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dc.contributor.authorVanstraelen, Ann
dc.contributor.authorRichard, Chrystelle
dc.contributor.authorFrancis, Jere
dc.date.accessioned2009-07-10T13:36:24Z
dc.date.available2009-07-10T13:36:24Z
dc.date.issued2006-06
dc.identifier.urihttps://basepub.dauphine.fr/handle/123456789/1073
dc.descriptionLe lien mis en téléchargement est une version corrigée (nov.2006)tennat compte des remarques des participants du congrès tenu à Sydney : International Symposium on Audit Research in Sydneyen
dc.language.isoenen
dc.subjectFranceen
dc.subjectJoint Auditen
dc.subjectEarnings Qualityen
dc.subjectAuditor Choiceen
dc.subjectOwnership Structureen
dc.subject.ddc657en
dc.subject.classificationjelM42en
dc.titleAssessing France's joint audit requirement: are two heads better than one?en
dc.typeCommunication / Conférence
dc.contributor.editoruniversityotherUniversity of Columbia-Missouri;États-Unis
dc.contributor.editoruniversityotherUniversité d'Anvers;Belgique
dc.description.abstractenWe examine auditor choice for listed companies in France where two (joint) auditors are required by law. The joint audit requirement creates a unique setting to study if a firm’s ownership structure affects its auditor-pair choice as well the consequences on earning quality. The results support predictions from agency theory that higher quality (Big 4) auditors are more likely to be used as external monitors when there is greater separation of ownership and control and increased information asymmetry between the firm and outsiders. A Big 4 auditor (paired with a non-Big 4 auditor) is more likely to be used for firms with more diversified ownership structures and less family blockholdings, and these associations are even stronger for firms with two Big 4 auditors conducting the joint audit. We also test if a firm’s auditor-pair choice affects earnings quality and find that firms using one Big 4 auditor (paired with a non-Big 4 auditor) have smaller income-increasing abnormal accruals compared to firms that use no Big 4 auditors, and once again this effect is even stronger for firms that use two Big 4 auditors. While French firms do have more concentrated ownership structures than Anglo-America firms, we conclude that cross-sectional differences in ownership structures create economic incentives that affect auditor-pair choices under France’s joint auditor requirement, and that earnings are of high quality when audited by Big 4 auditors. Finally, we report evidence that French audit fees are no higher under a joint audit approach compared to other European countries. While we do not know if the joint audit approach necessarily produces a better quality audit than the single- auditor approach used in most countries, we do find that French firms are valued more highly than neighboring firms in Belgium, which has a similar legal and regulatory system, and this finding suggests investors may perceive two heads (auditors) are better than one in reducing information uncertainty with respect to reported earnings.en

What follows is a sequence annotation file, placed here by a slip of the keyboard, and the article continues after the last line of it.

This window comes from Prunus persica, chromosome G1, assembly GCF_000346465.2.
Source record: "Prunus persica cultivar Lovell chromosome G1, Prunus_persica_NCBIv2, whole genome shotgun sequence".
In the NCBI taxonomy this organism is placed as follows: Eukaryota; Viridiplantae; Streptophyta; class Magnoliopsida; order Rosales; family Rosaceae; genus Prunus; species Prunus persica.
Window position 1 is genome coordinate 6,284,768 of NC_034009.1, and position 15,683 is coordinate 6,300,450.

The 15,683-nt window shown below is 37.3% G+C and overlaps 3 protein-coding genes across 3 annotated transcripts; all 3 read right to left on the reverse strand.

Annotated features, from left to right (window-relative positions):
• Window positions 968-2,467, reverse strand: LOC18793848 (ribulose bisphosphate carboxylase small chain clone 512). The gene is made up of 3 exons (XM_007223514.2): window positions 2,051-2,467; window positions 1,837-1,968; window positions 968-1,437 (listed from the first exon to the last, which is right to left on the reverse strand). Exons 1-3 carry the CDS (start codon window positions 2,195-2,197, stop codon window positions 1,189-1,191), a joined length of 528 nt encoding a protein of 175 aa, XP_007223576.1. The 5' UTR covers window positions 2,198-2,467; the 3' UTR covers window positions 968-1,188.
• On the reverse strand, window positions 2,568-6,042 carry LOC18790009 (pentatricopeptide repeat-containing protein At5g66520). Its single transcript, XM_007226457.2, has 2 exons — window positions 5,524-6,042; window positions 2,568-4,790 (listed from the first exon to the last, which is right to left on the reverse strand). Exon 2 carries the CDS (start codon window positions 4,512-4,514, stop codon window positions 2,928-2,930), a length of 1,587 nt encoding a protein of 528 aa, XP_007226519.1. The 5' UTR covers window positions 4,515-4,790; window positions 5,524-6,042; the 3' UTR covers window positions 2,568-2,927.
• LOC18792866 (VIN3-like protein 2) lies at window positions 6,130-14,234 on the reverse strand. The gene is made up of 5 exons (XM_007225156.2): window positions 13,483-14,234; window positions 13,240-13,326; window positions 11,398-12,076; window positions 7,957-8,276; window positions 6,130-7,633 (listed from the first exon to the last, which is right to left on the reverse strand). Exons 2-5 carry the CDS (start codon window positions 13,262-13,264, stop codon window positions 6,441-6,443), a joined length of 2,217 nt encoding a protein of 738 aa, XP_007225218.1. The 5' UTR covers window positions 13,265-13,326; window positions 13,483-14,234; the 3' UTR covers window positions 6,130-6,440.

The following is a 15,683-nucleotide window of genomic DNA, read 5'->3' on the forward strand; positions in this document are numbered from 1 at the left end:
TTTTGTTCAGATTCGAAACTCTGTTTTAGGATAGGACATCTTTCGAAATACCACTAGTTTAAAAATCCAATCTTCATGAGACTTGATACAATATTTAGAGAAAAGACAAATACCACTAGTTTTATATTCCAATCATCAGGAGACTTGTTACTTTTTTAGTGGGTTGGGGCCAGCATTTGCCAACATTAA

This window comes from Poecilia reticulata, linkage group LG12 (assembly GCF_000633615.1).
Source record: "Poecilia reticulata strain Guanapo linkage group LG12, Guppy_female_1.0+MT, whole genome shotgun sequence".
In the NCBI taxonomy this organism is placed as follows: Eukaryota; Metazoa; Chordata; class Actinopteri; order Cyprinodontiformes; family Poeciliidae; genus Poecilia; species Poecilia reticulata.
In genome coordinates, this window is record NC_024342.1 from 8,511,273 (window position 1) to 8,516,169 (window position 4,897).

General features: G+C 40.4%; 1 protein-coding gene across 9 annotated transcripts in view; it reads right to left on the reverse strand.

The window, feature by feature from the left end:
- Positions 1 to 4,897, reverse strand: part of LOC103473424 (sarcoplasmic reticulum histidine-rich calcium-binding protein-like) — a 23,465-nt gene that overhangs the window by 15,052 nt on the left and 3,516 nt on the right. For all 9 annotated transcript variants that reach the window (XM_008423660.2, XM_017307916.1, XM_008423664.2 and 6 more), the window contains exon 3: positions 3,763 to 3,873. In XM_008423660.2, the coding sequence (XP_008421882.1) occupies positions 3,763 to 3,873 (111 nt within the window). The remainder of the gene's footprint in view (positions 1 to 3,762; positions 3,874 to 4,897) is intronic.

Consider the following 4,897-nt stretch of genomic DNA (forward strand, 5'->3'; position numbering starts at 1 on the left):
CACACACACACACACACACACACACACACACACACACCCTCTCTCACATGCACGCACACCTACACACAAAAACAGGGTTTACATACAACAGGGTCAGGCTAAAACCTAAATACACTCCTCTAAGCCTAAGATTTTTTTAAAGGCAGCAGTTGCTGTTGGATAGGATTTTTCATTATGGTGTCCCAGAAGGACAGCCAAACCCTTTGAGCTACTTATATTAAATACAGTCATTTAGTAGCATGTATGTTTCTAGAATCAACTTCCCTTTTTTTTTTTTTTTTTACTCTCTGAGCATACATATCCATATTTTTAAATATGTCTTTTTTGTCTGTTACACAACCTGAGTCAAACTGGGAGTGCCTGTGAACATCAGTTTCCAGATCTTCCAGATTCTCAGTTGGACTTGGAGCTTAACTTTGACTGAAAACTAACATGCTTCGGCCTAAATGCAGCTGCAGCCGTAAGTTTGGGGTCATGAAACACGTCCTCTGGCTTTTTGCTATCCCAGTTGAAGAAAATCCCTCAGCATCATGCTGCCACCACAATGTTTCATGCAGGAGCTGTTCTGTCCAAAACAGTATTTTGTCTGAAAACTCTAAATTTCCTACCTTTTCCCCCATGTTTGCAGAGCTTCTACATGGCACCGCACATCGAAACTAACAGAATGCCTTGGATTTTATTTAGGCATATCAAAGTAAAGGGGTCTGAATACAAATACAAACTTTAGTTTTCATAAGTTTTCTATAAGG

dc.identifier.citationpages54en
dc.description.sponsorshipprivateouien
dc.subject.ddclabelContrôle de gestion Comptabilitéen
dc.relation.conftitleInternational Symposium on Audit Researchen
dc.relation.confdate2006-06
dc.relation.confcitySydneyen
dc.relation.confcountryAustralieen


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